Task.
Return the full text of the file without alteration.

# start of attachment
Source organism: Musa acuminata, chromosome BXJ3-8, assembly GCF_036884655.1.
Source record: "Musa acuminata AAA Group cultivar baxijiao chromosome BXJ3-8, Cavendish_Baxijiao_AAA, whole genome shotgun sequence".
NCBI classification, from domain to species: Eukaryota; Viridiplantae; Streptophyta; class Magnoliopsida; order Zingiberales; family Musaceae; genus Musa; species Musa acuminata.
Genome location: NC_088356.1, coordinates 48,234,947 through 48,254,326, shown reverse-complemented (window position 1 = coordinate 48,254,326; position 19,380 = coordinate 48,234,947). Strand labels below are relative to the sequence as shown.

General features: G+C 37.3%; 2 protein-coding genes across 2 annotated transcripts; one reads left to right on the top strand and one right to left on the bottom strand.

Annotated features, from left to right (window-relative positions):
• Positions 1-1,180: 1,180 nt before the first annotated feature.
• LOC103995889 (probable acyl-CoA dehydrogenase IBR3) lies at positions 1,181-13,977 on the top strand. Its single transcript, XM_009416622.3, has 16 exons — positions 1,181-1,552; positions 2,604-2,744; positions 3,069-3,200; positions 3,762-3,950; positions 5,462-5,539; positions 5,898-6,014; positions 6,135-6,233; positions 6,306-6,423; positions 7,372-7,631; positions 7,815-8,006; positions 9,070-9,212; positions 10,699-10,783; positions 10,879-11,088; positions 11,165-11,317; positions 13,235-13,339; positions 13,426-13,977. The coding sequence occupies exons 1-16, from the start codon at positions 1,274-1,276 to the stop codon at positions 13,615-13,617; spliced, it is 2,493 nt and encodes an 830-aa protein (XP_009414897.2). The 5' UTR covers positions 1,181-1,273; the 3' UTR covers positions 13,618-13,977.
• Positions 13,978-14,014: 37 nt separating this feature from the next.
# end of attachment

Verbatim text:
Source organism: Musa acuminata, chromosome BXJ3-8, assembly GCF_036884655.1.
Source record: "Musa acuminata AAA Group cultivar baxijiao chromosome BXJ3-8, Cavendish_Baxijiao_AAA, whole genome shotgun sequence".
NCBI classification, from domain to species: Eukaryota; Viridiplantae; Streptophyta; class Magnoliopsida; order Zingiberales; family Musaceae; genus Musa; species Musa acuminata.
Genome location: NC_088356.1, coordinates 48,234,947 through 48,254,326, shown reverse-complemented (window position 1 = coordinate 48,254,326; position 19,380 = coordinate 48,234,947). Strand labels below are relative to the sequence as shown.

General features: G+C 37.3%; 2 protein-coding genes across 2 annotated transcripts; one reads left to right on the top strand and one right to left on the bottom strand.

Annotated features, from left to right (window-relative positions):
• Positions 1-1,180: 1,180 nt before the first annotated feature.
• LOC103995889 (probable acyl-CoA dehydrogenase IBR3) lies at positions 1,181-13,977 on the top strand. Its single transcript, XM_009416622.3, has 16 exons — positions 1,181-1,552; positions 2,604-2,744; positions 3,069-3,200; positions 3,762-3,950; positions 5,462-5,539; positions 5,898-6,014; positions 6,135-6,233; positions 6,306-6,423; positions 7,372-7,631; positions 7,815-8,006; positions 9,070-9,212; positions 10,699-10,783; positions 10,879-11,088; positions 11,165-11,317; positions 13,235-13,339; positions 13,426-13,977. The coding sequence occupies exons 1-16, from the start codon at positions 1,274-1,276 to the stop codon at positions 13,615-13,617; spliced, it is 2,493 nt and encodes an 830-aa protein (XP_009414897.2). The 5' UTR covers positions 1,181-1,273; the 3' UTR covers positions 13,618-13,977.
• Positions 13,978-14,014: 37 nt separating this feature from the next.